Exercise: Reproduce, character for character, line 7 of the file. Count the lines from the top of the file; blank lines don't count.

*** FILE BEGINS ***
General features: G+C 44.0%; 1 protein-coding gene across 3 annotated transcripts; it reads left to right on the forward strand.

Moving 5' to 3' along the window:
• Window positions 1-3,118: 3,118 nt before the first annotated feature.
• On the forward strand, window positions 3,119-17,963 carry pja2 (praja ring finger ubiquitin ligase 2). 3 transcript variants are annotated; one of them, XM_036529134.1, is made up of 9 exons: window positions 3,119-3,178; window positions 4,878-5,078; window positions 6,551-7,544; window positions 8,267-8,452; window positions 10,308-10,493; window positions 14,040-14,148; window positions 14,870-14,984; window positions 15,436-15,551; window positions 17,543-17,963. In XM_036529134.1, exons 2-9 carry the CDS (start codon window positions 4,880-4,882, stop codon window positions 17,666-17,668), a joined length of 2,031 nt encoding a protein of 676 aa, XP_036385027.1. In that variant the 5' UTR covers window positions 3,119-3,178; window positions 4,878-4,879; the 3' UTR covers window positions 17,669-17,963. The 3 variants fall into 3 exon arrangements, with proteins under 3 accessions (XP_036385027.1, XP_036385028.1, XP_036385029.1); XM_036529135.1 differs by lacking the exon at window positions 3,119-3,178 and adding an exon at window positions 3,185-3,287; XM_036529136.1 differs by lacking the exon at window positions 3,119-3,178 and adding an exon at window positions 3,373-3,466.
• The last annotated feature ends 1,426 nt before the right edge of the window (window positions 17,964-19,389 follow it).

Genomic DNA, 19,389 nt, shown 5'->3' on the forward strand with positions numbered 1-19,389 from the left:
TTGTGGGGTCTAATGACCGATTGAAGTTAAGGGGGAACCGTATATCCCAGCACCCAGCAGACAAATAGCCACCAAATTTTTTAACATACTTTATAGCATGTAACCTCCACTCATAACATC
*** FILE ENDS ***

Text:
TTGTGGGGTCTAATGACCGATTGAAGTTAAGGGGGAACCGTATATCCCAGCACCCAGCAGACAAATAGCCACCAAATTTTTTAACATACTTTATAGCATGTAACCTCCACTCATAACATC